These problems can also be modelled using edge weights to represent distances, times, or costs; they all look like this:

  • Find a set of edges which connects all the nodes together, minimising the total edge weights.

This is called the minimum spanning tree problem, because the resulting set of edges always forms a tree.(3) The standard solutions include Kruskal’s algorithm, Prim’s algorithm and the reverse-delete algorithm.

Usually the edges represent possible links which could be chosen when building a network, rather than a network which already exists. Note that although we get the “cheapest” way to connect everything, the solution doesn’t minimise the “costs” of paths in the resulting network.

Topological sort

Consider the following problems:

  • Tasks must be scheduled, but some tasks must be completed before others can begin. What order can the tasks be completed in?
  • A package manager must install some packages, but each can only be installed after any packages it depends on. What order can the packages be installed in?
  • Cells in a spreadsheet are computed by formulae using the values of other cells. When a cell changes, what order should the other cells be updated in?

Once modelled as graphs, these problems all look like this:

  • Put the nodes of a graph into order, so that all edges point “forwards”.

This problem is called topological sorting; it usually applies when some things need to be done and there are some constraints on which order they’re done in. The standard algorithm is a variation of depth first search.

Topological sorting is often a useful thing to do when there is some reason that cycles cannot occur — for example, when some things depend on others, and circular dependencies are forbidden.

Travelling salesman

Consider the following problems:

  • A salesman must visit every town in a region; how can he travel the shortest total distance?
  • A delivery company’s trucks make many deliveries each day. What order should the deliveries for a single truck be scheduled in?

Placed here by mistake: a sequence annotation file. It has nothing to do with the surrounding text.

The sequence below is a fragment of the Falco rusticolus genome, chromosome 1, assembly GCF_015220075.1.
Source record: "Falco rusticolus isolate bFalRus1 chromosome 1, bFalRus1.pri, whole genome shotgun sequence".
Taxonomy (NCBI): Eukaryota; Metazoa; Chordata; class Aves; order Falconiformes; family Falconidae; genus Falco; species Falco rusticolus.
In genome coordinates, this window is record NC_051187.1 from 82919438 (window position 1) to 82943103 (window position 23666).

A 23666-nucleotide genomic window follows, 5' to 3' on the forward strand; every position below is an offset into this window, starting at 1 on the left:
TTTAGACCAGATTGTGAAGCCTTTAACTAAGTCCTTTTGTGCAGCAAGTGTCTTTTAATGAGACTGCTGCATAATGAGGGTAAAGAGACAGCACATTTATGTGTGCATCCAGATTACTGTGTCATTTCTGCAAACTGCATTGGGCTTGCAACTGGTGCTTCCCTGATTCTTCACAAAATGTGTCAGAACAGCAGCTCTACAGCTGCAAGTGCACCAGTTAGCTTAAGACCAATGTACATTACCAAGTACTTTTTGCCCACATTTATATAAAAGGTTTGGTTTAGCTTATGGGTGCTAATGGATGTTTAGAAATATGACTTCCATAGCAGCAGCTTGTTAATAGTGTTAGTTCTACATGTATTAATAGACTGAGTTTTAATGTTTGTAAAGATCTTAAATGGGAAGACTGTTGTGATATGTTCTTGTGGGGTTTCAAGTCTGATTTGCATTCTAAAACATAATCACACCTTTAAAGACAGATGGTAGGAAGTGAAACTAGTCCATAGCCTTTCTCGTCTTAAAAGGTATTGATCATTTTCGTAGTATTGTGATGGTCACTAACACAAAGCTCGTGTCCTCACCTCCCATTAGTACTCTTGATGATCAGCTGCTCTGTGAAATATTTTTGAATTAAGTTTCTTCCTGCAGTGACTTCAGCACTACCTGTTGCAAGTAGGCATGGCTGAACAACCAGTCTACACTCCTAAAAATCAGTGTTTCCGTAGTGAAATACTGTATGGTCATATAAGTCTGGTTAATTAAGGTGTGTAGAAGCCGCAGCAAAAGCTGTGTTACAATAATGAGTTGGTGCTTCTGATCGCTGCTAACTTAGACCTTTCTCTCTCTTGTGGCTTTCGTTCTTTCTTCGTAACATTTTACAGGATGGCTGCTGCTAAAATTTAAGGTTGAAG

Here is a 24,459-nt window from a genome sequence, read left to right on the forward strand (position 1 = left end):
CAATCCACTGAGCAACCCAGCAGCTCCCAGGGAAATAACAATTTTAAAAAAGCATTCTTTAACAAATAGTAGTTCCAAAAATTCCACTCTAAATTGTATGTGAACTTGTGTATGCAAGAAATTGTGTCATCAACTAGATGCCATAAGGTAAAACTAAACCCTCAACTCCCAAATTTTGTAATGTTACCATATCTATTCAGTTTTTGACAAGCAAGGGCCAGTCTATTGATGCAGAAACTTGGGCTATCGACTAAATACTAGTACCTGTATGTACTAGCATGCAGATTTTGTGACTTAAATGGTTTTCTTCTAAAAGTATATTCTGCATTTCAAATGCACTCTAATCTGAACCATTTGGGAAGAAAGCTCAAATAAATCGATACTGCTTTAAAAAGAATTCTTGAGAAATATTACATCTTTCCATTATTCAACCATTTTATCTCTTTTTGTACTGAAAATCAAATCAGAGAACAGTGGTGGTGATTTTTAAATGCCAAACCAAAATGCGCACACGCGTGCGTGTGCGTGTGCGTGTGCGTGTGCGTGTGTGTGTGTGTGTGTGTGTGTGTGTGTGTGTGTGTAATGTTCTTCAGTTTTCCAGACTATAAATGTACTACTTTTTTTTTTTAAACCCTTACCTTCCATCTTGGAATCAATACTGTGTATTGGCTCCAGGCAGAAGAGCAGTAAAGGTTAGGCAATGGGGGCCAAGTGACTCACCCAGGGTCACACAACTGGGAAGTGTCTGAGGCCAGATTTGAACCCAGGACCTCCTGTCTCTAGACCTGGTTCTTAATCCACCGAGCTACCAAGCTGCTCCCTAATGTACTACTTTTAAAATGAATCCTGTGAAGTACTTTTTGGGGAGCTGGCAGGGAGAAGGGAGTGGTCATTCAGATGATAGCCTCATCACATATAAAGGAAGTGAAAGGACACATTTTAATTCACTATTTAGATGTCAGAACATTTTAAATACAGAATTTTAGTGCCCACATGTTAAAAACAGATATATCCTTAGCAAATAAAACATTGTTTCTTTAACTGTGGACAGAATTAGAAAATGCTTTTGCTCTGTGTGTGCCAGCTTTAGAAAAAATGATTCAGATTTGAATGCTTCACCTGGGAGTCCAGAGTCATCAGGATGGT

• A robot arm must test several parts of an electronic device. Which order should the parts be tested in?
  • A laser traces out several shapes, and must move between them quickly enough for persistence of vision to make the shapes continuously visible.(4)

These problems have distances, times or costs to minimise; they ask either for the best route visiting everything, or the best order to visit everything in. (These are two ways of saying the same thing.)

If we model these problems with weighted graphs, then they all look like this:

  • Find a route visiting every node, minimising the total edge weights.

Usually there is a particular node the route should start at, and return to at the end. This is called the travelling salesman problem; there are no efficient algorithms which always give perfect solutions, but there are heuristic algorithms which find “good enough” solutions reasonably quickly.


  1. This is not quite the same problem, since roads have different speed limits, so the distance of a route is not exactly proportional to the journey time.
  2. Not all of these algorithms are suitable for all variations of the shortest path problem — perhaps we want just one path, or all paths from one “source” to every “destination”, or paths between all pairs of nodes. Breadth-first search can be used to find shortest paths in unweighted graphs. Some graphs can have negative edge weights, which not every algorithm can handle.
  3. That is, the resulting edges form a graph which is connected and contains no cycles — making it a tree in the graph theoretic sense, but not necessarily the kind of tree with a root node and a parent/child relation.
  4. See Recreating Asteroids with Lasers (video).